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June 1, 2018

Home-repair contractor must reimburse homeowners nearly $130,000, face new limits

West Des Moines man accused of violating Iowa Consumer Fraud Act

A West Des Moines home-repair contractor accused of taking money for jobs he never completed must pay $129,855 and comply with several requirements to continue doing business as part of an agreement with the Iowa attorney general’s office. 

Joshua Joseph Auten, owner of Over the Top Construction, is accused of violating the Iowa Consumer Fraud Act and other laws. According to a petition, the state’s allegations include that Auten made several misrepresentations to consumers on home-repair projects; failed to provide labor, materials or reimbursement of down payments; refused to respond to consumer complaints; failed to provided notices and follow procedures required by Iowa’s Door-to-Door Sales Act; failed to disclose that he had multiple civil judgments against him; and did business under false names. Auten worked under the name of Big Time Builders in Polk and Dallas counties, although that was not registered as a trade name in those counties. In addition, Over the Top Construction was not registered as a contractor with the Iowa Division of Labor.

Auten denied the allegations but agreed to the consent judgment, which was signed this week by Polk County District Chief Judge Arthur E. Gamble. As a result of the judgment, Auten must now follow several requirements, including that he:

  • Cannot take advance payments for labor or materials (although he can ask consumers to pay suppliers directly);
  • Cannot misrepresent the timeframe in which he will start or complete a project;
  • Must do business under his own name,  or else incorporate his business or register it as a trade name;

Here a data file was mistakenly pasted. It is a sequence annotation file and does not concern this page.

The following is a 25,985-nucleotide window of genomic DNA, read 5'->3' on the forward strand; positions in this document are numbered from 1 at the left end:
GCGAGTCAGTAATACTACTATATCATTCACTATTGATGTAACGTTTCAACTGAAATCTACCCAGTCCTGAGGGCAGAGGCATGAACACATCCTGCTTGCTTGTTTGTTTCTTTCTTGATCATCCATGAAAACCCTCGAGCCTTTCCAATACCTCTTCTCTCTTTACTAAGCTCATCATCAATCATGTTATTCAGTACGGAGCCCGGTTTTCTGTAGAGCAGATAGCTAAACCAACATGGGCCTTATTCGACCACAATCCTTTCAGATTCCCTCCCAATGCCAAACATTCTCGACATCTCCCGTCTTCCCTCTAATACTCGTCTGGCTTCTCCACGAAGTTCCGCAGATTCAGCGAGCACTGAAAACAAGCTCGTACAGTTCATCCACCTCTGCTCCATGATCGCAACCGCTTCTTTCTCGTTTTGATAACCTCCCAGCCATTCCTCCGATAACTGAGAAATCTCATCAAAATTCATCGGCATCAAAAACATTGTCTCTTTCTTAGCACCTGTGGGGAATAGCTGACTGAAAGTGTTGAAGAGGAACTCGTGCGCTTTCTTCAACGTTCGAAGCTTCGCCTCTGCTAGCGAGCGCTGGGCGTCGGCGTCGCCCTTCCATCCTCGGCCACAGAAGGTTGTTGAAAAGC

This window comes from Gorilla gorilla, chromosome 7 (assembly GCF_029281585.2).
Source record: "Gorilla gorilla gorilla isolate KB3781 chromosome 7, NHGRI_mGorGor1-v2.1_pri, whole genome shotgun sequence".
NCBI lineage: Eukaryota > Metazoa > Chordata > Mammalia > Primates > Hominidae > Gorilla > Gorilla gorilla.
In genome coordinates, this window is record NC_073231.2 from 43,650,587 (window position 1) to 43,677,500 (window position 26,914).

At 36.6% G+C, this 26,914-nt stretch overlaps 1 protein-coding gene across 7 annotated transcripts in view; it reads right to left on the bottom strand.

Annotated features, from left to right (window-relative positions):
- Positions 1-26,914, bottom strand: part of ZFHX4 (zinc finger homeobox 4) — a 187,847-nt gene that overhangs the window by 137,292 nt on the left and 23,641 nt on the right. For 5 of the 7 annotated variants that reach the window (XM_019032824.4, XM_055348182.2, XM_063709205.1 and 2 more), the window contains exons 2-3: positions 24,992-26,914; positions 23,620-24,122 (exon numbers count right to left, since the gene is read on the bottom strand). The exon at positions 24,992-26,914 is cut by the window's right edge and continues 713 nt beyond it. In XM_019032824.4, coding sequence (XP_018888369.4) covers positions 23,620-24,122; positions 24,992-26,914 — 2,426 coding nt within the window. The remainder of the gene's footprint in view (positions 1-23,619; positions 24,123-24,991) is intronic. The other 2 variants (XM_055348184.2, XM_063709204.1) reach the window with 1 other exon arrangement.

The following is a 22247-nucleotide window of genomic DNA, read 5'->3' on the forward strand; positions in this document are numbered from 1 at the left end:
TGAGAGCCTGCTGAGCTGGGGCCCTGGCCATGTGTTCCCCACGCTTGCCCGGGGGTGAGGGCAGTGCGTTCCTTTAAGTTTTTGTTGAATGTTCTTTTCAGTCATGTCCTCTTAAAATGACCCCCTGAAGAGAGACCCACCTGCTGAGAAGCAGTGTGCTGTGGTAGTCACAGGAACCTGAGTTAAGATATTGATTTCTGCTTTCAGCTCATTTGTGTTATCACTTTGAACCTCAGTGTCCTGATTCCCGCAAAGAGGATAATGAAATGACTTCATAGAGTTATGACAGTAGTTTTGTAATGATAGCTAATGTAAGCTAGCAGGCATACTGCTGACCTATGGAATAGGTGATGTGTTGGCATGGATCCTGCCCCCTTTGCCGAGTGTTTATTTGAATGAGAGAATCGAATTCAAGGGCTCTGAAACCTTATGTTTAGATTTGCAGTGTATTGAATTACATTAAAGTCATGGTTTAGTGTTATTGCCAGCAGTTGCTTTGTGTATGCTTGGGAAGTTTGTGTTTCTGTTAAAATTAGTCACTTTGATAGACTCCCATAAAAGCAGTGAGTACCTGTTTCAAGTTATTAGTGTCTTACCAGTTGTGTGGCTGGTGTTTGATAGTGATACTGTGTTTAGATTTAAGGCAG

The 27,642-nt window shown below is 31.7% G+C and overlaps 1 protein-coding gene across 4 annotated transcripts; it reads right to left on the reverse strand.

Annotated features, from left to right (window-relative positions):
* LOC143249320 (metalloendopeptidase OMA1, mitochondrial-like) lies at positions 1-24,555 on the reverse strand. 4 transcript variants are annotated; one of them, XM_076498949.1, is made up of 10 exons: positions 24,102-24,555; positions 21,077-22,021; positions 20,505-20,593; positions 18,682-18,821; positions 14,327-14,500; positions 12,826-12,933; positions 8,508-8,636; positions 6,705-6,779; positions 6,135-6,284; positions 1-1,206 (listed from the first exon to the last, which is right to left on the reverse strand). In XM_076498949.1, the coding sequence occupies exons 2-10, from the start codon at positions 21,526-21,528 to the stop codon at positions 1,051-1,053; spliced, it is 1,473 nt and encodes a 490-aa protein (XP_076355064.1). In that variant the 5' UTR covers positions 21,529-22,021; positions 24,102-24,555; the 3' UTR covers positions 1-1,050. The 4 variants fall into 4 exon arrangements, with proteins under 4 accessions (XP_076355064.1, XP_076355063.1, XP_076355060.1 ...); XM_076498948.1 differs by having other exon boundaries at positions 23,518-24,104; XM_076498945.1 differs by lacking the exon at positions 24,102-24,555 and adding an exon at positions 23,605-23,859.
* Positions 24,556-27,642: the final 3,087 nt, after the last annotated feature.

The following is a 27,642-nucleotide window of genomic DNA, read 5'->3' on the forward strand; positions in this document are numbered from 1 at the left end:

• Comply with all requirements of the Iowa Door-to-Door Sales Act, the Residential Contractors Repairs and Insurance section of the State Building Code.

If a judge finds that Auten failed to comply with the requirements, he could be permanently banned from doing business as a contractor in Iowa, be assessed up to $5,000 in penalties a day for each day he is in violation, and be found in contempt of court -- which could result in jail and/or additional fines.

The $129,855 judgment is intended to reimburse 10 consumers who paid Auten money in advance but did not receive labor or materials as promised.

“Some of these consumers lost as much as $10,000, and one lost $45,000,” Attorney General Tom Miller said. “This case is a good reminder of why we advise consumers to never pay large sums of money up front.”  

Advice for Consumers

  • Check out the contractor before you sign a contract or pay any money.  Ask if the contractor is registered with the Iowa Workforce Development's Division of Labor.  You can check a contractor's registration online through the Division of Labor website, or call 1-800-562-4692 or 515-242-5871).  Be sure to check local references. Also, check Iowa Courts Online for past court cases, and see if there are complaints on file with the Better Business Bureau and the Attorney General's Consumer Protection Division.
  • Get it in writing.  Seek several written estimates for the job you want done. Before any work begins, agree on a written contract detailing work to be done, responsibility for permits, costs, and any other promises. Request a copy of the contractor's liability insurance certificate. Put start and completion dates in writing and consequences if the contractor fails to follow them (example: the contract could be nullified if the contractor doesn't start on time.)
  • Avoid paying large sums in advance to a contractor.  If you have to make a partial advance payment for materials, make your check out to the supplier and the contractor. Insist on a "mechanic's lien waiver" in case the contractor fails to pay others for materials or labor.
  • In most cases, Iowa's Door-to-Door Sales law gives you three business days to cancel a contract signed at your home.


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